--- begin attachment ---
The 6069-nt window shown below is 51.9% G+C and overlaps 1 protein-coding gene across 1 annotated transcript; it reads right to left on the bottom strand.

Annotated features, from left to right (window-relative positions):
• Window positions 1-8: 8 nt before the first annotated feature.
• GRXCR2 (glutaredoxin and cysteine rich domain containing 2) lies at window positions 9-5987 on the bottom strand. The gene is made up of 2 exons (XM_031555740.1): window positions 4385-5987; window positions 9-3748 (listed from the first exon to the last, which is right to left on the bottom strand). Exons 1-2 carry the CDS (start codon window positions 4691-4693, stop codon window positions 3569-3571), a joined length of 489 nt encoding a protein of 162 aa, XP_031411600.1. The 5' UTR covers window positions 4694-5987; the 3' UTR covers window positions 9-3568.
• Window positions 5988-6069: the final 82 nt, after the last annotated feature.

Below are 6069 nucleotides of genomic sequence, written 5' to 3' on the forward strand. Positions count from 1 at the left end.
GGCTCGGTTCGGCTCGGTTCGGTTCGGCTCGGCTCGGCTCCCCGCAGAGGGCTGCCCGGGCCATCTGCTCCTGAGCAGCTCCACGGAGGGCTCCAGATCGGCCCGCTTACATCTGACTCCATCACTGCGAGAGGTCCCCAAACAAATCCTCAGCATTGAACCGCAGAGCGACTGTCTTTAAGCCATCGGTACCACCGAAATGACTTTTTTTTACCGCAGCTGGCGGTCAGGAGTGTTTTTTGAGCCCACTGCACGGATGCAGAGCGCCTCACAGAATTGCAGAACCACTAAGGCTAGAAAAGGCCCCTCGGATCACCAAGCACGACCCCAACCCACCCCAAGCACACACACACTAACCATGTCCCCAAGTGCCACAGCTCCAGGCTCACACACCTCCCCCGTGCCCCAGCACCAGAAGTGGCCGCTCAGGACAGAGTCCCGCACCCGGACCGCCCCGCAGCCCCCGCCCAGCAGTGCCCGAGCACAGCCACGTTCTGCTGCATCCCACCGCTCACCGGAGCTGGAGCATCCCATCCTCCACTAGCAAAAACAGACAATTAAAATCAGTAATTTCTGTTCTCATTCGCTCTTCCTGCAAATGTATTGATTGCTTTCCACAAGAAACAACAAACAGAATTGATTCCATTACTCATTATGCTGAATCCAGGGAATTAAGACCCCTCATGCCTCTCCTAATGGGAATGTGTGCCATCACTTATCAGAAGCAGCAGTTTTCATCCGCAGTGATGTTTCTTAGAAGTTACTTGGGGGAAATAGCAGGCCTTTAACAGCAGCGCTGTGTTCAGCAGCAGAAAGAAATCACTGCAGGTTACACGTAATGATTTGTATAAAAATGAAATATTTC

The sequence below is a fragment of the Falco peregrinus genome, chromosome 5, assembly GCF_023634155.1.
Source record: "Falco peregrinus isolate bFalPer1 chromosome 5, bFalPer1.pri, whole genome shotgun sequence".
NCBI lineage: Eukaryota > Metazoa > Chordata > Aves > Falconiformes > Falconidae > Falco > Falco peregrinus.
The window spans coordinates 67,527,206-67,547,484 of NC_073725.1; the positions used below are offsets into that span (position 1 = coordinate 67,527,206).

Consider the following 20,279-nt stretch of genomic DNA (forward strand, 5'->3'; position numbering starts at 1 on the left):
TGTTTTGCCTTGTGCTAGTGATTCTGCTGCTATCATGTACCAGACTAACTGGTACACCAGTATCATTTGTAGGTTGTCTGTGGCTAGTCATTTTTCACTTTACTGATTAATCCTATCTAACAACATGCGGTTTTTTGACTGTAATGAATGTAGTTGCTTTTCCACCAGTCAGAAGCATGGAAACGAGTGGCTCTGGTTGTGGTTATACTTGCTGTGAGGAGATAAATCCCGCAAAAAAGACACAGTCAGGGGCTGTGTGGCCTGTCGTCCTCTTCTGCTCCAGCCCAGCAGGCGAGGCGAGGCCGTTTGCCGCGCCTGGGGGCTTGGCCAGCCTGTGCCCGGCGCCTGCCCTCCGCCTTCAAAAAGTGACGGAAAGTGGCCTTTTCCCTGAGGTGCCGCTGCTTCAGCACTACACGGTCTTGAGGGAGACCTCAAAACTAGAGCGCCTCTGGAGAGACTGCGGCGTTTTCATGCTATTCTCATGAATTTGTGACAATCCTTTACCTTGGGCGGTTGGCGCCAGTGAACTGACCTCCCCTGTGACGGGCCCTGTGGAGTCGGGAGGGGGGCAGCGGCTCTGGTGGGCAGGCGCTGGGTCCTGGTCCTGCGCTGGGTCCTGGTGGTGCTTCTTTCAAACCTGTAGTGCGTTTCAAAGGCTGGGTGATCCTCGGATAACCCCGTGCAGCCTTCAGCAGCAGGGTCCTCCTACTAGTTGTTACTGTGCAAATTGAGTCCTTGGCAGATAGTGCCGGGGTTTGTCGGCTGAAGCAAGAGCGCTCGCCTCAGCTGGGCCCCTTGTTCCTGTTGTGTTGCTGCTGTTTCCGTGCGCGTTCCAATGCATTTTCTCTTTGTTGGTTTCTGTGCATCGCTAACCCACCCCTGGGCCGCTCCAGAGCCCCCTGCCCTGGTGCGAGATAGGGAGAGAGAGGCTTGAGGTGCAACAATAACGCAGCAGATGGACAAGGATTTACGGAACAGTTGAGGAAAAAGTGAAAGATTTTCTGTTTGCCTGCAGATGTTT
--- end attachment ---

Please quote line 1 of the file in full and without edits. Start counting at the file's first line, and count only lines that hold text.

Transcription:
The 6069-nt window shown below is 51.9% G+C and overlaps 1 protein-coding gene across 1 annotated transcript; it reads right to left on the bottom strand.